The trail started about ten miles up a dirt road that led away from a highway, out through farm country. Without OnX Offroad, I’d never have even known there was a trail system up there without extensive exploring. As the app promised, the gates were open and the trail was wide enough for my Ford Ranger. I was rewarded with epic views, but after half an hour or soI found snow blocking the trail at about 7,500 feet. I hopped out of the truck with the intention of walking ahead to see if I could make it through, but was immediately greeted by a loud whooshing sound as air escaped from one of my rear tires—guess I sliced it open on a sharp rock I should’ve taken the time to move from the path. The hill I’d driven up was way too steep to attempt jacking the truck, so I had to carefully reverse down the narrow trail for about a mile, in the pouring rain, with unexercised dogs going bonkers in the back seat. Later that week, I became $200 poorer when I had to buy a new tire. A good reminder that off-road driving necessitates good equipment and a careful approach, no matter how slick the app.
Back home, I called Rory Edwards, the app’s developer. He explained that Offroad was quietly released last month for the purpose of gathering user feedback and iterating development. Currently his team is able to take advantage of data on trail locations and openings provided by the various land-management agencies. They’re adding the ability for users to report current conditions later in May. So as the user base increases, live conditions like that deep snow I encountered, or a wash out, or a fallen tree, will become available, too. Once that’s done, Edwards says he’s going to work on the ability for users to add geotagged photos to the maps, then start developing turn-by-turn navigation.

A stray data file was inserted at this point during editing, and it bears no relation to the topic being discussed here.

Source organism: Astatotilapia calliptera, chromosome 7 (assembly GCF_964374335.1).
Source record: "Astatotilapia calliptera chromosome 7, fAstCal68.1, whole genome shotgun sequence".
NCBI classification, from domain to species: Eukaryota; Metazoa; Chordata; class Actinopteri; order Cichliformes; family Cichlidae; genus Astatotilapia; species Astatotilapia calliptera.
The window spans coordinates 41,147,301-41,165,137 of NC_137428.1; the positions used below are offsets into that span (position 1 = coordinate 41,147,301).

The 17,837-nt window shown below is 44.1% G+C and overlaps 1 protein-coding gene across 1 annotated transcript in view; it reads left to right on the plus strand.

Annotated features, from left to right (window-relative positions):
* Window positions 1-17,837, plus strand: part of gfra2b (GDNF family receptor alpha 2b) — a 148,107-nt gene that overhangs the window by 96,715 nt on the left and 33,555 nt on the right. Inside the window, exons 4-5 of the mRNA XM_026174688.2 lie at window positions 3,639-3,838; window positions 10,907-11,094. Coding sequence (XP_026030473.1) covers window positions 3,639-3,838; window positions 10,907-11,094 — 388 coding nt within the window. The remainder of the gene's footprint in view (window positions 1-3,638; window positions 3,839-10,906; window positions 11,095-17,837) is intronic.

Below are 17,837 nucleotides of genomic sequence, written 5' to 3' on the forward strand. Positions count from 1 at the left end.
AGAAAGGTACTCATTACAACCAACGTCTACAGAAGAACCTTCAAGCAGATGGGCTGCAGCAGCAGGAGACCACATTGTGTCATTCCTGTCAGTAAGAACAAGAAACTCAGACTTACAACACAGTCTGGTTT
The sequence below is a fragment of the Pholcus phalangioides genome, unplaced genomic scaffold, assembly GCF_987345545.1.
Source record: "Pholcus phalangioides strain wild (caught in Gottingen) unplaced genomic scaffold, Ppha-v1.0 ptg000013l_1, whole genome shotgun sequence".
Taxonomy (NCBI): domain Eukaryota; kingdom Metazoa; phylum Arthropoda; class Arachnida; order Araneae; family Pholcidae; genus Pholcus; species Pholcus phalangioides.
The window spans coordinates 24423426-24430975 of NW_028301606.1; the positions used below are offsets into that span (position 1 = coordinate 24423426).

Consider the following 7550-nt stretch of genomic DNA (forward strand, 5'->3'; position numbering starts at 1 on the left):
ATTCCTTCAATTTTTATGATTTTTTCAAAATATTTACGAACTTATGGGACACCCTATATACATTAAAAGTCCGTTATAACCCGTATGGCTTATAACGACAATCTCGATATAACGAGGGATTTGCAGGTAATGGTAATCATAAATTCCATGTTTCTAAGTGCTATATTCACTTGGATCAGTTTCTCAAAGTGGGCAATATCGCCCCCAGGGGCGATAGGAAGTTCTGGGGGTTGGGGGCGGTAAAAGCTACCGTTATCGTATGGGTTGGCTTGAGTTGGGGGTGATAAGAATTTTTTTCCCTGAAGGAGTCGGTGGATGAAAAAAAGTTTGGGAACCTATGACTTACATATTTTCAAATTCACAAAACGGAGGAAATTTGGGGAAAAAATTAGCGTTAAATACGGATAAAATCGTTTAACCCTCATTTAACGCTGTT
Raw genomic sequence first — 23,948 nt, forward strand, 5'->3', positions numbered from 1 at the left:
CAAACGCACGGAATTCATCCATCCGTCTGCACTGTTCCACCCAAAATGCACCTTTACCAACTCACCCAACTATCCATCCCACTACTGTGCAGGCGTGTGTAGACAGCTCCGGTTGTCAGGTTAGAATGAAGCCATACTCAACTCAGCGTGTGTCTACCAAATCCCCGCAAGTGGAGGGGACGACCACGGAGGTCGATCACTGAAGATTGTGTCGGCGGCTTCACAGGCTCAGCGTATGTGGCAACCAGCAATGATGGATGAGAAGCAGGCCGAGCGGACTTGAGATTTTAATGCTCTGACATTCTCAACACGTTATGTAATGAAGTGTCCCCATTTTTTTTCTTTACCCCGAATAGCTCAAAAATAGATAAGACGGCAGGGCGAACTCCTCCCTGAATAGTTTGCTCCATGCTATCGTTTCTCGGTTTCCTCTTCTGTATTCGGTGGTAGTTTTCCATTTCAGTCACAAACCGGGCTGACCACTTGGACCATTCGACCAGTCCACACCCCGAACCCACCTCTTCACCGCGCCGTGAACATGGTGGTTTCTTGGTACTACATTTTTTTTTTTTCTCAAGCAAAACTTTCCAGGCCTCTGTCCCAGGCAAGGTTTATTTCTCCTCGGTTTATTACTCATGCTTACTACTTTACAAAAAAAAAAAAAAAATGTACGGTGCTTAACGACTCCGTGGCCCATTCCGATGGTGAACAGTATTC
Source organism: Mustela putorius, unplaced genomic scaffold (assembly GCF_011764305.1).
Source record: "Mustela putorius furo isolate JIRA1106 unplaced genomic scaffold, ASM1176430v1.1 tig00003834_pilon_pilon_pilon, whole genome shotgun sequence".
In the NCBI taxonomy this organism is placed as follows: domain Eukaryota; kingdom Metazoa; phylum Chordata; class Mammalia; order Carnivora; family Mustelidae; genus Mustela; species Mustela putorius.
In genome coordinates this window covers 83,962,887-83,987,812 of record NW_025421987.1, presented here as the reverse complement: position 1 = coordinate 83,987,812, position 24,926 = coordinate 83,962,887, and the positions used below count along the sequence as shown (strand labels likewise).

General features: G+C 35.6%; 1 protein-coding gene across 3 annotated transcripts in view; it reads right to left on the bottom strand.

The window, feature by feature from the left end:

For this initial release, OnX Offroad is currently only available for Android. The company says an iOS app will release late this summer.
One of the best things about OnX Hunt is how much data is cached when you save a map for offline use. You may not think that you’ll want to be able to see a seven-day weather forecast once you’re deep in the mountains and out of cellular reception, but the fact that it’s available (along with other data like the names of landowners, historic wildfire burn areas, animal population distribution, and more) all combines to make the app way more useful—and again, empowering—than I’d expect. The same holds true of OnX Offroad. It includes the locations of 54,000 public campgrounds and cabins, and soon you’ll be able to click those in the app to pull up the relevant reservation website. That weather data is there, updated until the moment you leave data behind. And unlike the hunting app, OnX Offroad provides a nationwide subscription (rather than state) for $3.99 per month.
“Our goal was to improve public-land access for everyone,” Edwards says. Because every outdoor enthusiast drives off-road at some point to pursue their various hobbies, his app is going to benefit every single one of us. Whether you’re looking for trails to challenge your lifted Jeep, seeking birdwatching spots to access via your Subaru, or planning your first or your hundredth camping trip, OnX Offroad is going to help you figure out where to go how you can get there.